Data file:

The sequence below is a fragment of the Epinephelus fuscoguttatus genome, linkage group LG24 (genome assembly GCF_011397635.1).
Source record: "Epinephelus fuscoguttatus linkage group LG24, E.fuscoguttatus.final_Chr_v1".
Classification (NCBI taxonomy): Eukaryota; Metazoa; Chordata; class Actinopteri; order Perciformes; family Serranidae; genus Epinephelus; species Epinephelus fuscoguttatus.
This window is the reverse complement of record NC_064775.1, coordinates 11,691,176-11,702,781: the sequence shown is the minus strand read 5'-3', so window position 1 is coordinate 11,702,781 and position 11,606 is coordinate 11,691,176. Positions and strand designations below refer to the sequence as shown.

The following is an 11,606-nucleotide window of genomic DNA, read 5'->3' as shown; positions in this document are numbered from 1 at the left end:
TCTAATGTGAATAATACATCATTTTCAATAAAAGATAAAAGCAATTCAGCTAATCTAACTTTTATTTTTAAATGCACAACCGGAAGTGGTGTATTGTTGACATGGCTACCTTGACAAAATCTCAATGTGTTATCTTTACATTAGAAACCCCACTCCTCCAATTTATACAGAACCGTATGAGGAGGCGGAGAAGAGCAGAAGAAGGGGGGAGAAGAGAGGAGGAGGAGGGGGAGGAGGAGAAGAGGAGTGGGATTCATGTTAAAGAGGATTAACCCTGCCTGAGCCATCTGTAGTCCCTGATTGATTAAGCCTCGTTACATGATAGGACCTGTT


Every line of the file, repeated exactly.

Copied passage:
The sequence below is a fragment of the Epinephelus fuscoguttatus genome, linkage group LG24 (genome assembly GCF_011397635.1).
Source record: "Epinephelus fuscoguttatus linkage group LG24, E.fuscoguttatus.final_Chr_v1".
Classification (NCBI taxonomy): Eukaryota; Metazoa; Chordata; class Actinopteri; order Perciformes; family Serranidae; genus Epinephelus; species Epinephelus fuscoguttatus.
This window is the reverse complement of record NC_064775.1, coordinates 11,691,176-11,702,781: the sequence shown is the minus strand read 5'-3', so window position 1 is coordinate 11,702,781 and position 11,606 is coordinate 11,691,176. Positions and strand designations below refer to the sequence as shown.

The following is an 11,606-nucleotide window of genomic DNA, read 5'->3' as shown; positions in this document are numbered from 1 at the left end:
TCTAATGTGAATAATACATCATTTTCAATAAAAGATAAAAGCAATTCAGCTAATCTAACTTTTATTTTTAAATGCACAACCGGAAGTGGTGTATTGTTGACATGGCTACCTTGACAAAATCTCAATGTGTTATCTTTACATTAGAAACCCCACTCCTCCAATTTATACAGAACCGTATGAGGAGGCGGAGAAGAGCAGAAGAAGGGGGGAGAAGAGAGGAGGAGGAGGGGGAGGAGGAGAAGAGGAGTGGGATTCATGTTAAAGAGGATTAACCCTGCCTGAGCCATCTGTAGTCCCTGATTGATTAAGCCTCGTTACATGATAGGACCTGTT